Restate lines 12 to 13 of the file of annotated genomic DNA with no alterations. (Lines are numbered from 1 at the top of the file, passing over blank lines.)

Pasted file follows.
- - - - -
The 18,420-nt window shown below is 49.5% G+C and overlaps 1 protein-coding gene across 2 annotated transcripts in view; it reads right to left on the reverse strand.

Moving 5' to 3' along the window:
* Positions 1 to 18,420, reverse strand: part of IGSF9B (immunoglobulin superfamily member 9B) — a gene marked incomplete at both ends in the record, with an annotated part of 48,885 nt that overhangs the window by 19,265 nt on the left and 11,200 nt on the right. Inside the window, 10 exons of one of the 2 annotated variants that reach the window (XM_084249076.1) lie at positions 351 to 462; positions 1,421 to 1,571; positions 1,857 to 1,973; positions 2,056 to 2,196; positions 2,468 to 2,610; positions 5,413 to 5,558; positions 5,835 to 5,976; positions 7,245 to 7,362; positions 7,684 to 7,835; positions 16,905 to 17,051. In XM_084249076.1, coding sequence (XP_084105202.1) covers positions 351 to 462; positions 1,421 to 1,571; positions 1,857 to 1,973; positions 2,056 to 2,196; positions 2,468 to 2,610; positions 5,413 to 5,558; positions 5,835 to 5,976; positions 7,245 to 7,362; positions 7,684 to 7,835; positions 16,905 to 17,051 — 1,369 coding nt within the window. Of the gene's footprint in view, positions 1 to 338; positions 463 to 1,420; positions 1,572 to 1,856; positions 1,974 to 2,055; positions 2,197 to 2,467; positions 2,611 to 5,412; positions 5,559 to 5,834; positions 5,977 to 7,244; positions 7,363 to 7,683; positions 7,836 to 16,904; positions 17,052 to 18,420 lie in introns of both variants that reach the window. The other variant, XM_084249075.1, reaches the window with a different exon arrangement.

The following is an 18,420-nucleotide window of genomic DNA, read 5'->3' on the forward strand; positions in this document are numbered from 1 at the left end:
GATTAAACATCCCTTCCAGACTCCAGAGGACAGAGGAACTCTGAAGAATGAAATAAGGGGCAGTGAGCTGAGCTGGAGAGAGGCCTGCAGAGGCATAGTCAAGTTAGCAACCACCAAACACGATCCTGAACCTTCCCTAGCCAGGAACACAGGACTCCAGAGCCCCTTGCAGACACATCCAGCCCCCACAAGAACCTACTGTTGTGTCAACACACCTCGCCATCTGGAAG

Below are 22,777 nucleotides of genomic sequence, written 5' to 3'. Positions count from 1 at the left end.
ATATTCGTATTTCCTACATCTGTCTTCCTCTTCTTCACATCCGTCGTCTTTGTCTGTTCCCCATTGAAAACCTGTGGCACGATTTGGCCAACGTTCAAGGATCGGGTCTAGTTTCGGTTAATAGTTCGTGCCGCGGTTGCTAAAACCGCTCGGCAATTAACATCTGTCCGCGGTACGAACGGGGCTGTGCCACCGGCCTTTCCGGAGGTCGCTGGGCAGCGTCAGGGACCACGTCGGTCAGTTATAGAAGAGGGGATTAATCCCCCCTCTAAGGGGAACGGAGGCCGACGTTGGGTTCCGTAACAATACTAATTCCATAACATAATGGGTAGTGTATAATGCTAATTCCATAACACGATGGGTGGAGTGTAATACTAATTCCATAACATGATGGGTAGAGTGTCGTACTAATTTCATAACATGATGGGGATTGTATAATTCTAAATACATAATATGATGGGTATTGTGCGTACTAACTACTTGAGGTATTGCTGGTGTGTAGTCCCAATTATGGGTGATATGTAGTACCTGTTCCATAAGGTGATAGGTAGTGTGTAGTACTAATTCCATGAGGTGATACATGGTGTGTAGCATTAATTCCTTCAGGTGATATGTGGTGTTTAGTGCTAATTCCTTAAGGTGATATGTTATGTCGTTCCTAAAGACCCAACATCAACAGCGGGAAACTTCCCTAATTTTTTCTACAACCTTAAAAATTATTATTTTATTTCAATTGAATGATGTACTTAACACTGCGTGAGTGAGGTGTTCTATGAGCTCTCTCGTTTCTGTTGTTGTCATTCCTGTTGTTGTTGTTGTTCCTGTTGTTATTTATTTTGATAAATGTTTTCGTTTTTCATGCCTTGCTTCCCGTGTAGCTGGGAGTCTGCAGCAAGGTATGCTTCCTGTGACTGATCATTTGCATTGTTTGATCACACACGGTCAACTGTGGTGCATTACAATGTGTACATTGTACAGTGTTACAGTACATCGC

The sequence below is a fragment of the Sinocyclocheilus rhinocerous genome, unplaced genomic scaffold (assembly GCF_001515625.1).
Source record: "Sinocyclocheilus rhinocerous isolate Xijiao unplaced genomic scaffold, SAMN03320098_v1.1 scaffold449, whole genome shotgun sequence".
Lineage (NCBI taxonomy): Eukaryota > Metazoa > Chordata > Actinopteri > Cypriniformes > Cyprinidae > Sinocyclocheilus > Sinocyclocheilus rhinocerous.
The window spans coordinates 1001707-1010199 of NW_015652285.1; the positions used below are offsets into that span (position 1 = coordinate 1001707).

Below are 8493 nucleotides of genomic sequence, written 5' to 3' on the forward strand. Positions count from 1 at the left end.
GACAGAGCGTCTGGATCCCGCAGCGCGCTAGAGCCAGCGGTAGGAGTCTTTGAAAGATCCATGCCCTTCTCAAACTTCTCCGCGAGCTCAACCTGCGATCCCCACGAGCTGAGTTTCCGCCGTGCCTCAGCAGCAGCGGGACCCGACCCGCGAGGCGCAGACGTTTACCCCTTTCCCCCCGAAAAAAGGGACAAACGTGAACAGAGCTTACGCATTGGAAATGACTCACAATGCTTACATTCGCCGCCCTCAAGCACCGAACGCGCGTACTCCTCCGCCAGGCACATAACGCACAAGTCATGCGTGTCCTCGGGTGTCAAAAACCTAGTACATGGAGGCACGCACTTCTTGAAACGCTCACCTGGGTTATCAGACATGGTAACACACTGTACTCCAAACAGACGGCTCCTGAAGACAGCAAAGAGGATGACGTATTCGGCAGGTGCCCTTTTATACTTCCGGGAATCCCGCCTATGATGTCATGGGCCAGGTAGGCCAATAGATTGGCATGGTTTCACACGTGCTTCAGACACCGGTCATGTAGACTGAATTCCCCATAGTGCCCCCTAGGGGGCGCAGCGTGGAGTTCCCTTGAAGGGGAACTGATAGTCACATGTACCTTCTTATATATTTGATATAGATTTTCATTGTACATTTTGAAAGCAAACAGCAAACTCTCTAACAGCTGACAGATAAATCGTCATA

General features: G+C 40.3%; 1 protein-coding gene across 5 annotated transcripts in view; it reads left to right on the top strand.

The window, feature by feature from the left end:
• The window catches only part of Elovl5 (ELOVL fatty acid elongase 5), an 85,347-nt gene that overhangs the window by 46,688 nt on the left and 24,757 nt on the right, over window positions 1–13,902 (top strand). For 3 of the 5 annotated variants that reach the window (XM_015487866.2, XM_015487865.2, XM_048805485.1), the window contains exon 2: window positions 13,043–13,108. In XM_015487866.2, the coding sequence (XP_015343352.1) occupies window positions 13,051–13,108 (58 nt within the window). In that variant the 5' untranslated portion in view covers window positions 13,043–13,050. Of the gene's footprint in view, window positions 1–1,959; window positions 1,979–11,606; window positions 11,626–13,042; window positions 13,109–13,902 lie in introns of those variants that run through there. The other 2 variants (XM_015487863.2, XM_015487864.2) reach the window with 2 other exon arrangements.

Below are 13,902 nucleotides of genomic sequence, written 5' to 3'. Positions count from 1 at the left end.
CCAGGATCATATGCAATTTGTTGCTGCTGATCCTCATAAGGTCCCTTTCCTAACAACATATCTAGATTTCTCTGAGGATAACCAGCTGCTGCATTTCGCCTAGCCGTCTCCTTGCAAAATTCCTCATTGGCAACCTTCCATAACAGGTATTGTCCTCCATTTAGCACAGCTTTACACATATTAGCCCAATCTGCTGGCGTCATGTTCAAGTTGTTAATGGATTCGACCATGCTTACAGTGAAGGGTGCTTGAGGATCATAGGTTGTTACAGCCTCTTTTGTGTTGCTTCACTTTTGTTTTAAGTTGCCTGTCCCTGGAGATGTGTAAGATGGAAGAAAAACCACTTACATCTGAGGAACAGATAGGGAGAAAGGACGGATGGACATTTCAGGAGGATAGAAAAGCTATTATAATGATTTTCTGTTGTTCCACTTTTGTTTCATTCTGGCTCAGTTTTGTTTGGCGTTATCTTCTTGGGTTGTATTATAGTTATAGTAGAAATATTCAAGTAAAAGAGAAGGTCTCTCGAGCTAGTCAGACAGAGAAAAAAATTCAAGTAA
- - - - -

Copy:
Below are 8493 nucleotides of genomic sequence, written 5' to 3' on the forward strand. Positions count from 1 at the left end.
GACAGAGCGTCTGGATCCCGCAGCGCGCTAGAGCCAGCGGTAGGAGTCTTTGAAAGATCCATGCCCTTCTCAAACTTCTCCGCGAGCTCAACCTGCGATCCCCACGAGCTGAGTTTCCGCCGTGCCTCAGCAGCAGCGGGACCCGACCCGCGAGGCGCAGACGTTTACCCCTTTCCCCCCGAAAAAAGGGACAAACGTGAACAGAGCTTACGCATTGGAAATGACTCACAATGCTTACATTCGCCGCCCTCAAGCACCGAACGCGCGTACTCCTCCGCCAGGCACATAACGCACAAGTCATGCGTGTCCTCGGGTGTCAAAAACCTAGTACATGGAGGCACGCACTTCTTGAAACGCTCACCTGGGTTATCAGACATGGTAACACACTGTACTCCAAACAGACGGCTCCTGAAGACAGCAAAGAGGATGACGTATTCGGCAGGTGCCCTTTTATACTTCCGGGAATCCCGCCTATGATGTCATGGGCCAGGTAGGCCAATAGATTGGCATGGTTTCACACGTGCTTCAGACACCGGTCATGTAGACTGAATTCCCCATAGTGCCCCCTAGGGGGCGCAGCGTGGAGTTCCCTTGAAGGGGAACTGATAGTCACATGTACCTTCTTATATATTTGATATAGATTTTCATTGTACATTTTGAAAGCAAACAGCAAACTCTCTAACAGCTGACAGATAAATCGTCATA